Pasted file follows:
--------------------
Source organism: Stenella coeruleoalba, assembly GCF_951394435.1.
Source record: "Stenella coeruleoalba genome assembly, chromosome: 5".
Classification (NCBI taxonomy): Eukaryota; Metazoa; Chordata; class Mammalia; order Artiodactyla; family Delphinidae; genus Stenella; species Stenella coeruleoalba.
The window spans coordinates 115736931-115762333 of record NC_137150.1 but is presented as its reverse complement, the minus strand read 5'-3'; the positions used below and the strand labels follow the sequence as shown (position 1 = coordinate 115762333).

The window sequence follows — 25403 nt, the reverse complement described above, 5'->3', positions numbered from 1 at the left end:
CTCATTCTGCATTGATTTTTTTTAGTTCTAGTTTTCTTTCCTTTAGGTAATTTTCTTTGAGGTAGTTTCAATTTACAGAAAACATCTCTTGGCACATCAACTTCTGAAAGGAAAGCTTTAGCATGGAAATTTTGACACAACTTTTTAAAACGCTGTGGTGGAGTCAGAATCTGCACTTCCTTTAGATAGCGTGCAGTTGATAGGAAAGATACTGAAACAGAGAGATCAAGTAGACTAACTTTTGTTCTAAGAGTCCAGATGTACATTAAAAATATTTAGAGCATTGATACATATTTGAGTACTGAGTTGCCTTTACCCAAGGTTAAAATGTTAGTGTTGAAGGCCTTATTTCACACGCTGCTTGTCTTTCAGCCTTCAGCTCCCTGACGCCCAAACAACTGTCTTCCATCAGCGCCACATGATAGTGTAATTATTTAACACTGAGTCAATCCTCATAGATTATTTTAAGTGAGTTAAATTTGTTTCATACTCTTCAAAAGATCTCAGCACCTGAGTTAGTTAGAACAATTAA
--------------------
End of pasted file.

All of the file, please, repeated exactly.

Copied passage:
Source organism: Stenella coeruleoalba, assembly GCF_951394435.1.
Source record: "Stenella coeruleoalba genome assembly, chromosome: 5".
Classification (NCBI taxonomy): Eukaryota; Metazoa; Chordata; class Mammalia; order Artiodactyla; family Delphinidae; genus Stenella; species Stenella coeruleoalba.
The window spans coordinates 115736931-115762333 of record NC_137150.1 but is presented as its reverse complement, the minus strand read 5'-3'; the positions used below and the strand labels follow the sequence as shown (position 1 = coordinate 115762333).

The window sequence follows — 25403 nt, the reverse complement described above, 5'->3', positions numbered from 1 at the left end:
CTCATTCTGCATTGATTTTTTTTAGTTCTAGTTTTCTTTCCTTTAGGTAATTTTCTTTGAGGTAGTTTCAATTTACAGAAAACATCTCTTGGCACATCAACTTCTGAAAGGAAAGCTTTAGCATGGAAATTTTGACACAACTTTTTAAAACGCTGTGGTGGAGTCAGAATCTGCACTTCCTTTAGATAGCGTGCAGTTGATAGGAAAGATACTGAAACAGAGAGATCAAGTAGACTAACTTTTGTTCTAAGAGTCCAGATGTACATTAAAAATATTTAGAGCATTGATACATATTTGAGTACTGAGTTGCCTTTACCCAAGGTTAAAATGTTAGTGTTGAAGGCCTTATTTCACACGCTGCTTGTCTTTCAGCCTTCAGCTCCCTGACGCCCAAACAACTGTCTTCCATCAGCGCCACATGATAGTGTAATTATTTAACACTGAGTCAATCCTCATAGATTATTTTAAGTGAGTTAAATTTGTTTCATACTCTTCAAAAGATCTCAGCACCTGAGTTAGTTAGAACAATTAA